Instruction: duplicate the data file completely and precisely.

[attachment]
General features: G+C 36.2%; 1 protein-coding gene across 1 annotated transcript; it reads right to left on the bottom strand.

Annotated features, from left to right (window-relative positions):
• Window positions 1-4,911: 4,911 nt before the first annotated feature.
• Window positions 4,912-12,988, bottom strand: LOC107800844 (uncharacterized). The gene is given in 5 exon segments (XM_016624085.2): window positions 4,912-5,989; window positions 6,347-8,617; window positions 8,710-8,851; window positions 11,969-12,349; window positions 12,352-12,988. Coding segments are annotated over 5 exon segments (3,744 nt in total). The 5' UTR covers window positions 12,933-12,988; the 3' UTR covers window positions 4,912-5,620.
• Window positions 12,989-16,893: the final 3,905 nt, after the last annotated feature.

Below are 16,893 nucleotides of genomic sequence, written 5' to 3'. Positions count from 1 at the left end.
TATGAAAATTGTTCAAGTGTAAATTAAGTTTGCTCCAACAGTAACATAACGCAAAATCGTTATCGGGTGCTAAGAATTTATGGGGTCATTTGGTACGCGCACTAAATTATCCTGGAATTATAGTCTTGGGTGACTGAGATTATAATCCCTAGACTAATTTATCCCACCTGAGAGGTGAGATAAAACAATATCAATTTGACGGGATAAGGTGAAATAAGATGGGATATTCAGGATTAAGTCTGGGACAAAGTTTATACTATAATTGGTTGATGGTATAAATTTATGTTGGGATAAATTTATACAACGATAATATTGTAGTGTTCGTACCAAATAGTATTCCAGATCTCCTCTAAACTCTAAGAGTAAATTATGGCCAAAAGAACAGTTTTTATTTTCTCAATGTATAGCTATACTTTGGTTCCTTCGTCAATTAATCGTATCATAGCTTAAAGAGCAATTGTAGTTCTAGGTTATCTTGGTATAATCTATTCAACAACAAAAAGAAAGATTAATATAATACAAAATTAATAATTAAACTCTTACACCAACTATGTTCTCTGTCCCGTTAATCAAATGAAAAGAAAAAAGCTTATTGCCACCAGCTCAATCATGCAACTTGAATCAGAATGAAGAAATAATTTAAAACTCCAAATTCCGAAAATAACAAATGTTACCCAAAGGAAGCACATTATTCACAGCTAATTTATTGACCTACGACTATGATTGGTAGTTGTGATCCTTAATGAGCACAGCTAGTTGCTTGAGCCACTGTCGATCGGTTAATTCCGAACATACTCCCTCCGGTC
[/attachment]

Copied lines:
General features: G+C 36.2%; 1 protein-coding gene across 1 annotated transcript; it reads right to left on the bottom strand.

Annotated features, from left to right (window-relative positions):
• Window positions 1-4,911: 4,911 nt before the first annotated feature.
• Window positions 4,912-12,988, bottom strand: LOC107800844 (uncharacterized). The gene is given in 5 exon segments (XM_016624085.2): window positions 4,912-5,989; window positions 6,347-8,617; window positions 8,710-8,851; window positions 11,969-12,349; window positions 12,352-12,988. Coding segments are annotated over 5 exon segments (3,744 nt in total). The 5' UTR covers window positions 12,933-12,988; the 3' UTR covers window positions 4,912-5,620.
• Window positions 12,989-16,893: the final 3,905 nt, after the last annotated feature.

Below are 16,893 nucleotides of genomic sequence, written 5' to 3'. Positions count from 1 at the left end.
TATGAAAATTGTTCAAGTGTAAATTAAGTTTGCTCCAACAGTAACATAACGCAAAATCGTTATCGGGTGCTAAGAATTTATGGGGTCATTTGGTACGCGCACTAAATTATCCTGGAATTATAGTCTTGGGTGACTGAGATTATAATCCCTAGACTAATTTATCCCACCTGAGAGGTGAGATAAAACAATATCAATTTGACGGGATAAGGTGAAATAAGATGGGATATTCAGGATTAAGTCTGGGACAAAGTTTATACTATAATTGGTTGATGGTATAAATTTATGTTGGGATAAATTTATACAACGATAATATTGTAGTGTTCGTACCAAATAGTATTCCAGATCTCCTCTAAACTCTAAGAGTAAATTATGGCCAAAAGAACAGTTTTTATTTTCTCAATGTATAGCTATACTTTGGTTCCTTCGTCAATTAATCGTATCATAGCTTAAAGAGCAATTGTAGTTCTAGGTTATCTTGGTATAATCTATTCAACAACAAAAAGAAAGATTAATATAATACAAAATTAATAATTAAACTCTTACACCAACTATGTTCTCTGTCCCGTTAATCAAATGAAAAGAAAAAAGCTTATTGCCACCAGCTCAATCATGCAACTTGAATCAGAATGAAGAAATAATTTAAAACTCCAAATTCCGAAAATAACAAATGTTACCCAAAGGAAGCACATTATTCACAGCTAATTTATTGACCTACGACTATGATTGGTAGTTGTGATCCTTAATGAGCACAGCTAGTTGCTTGAGCCACTGTCGATCGGTTAATTCCGAACATACTCCCTCCGGTC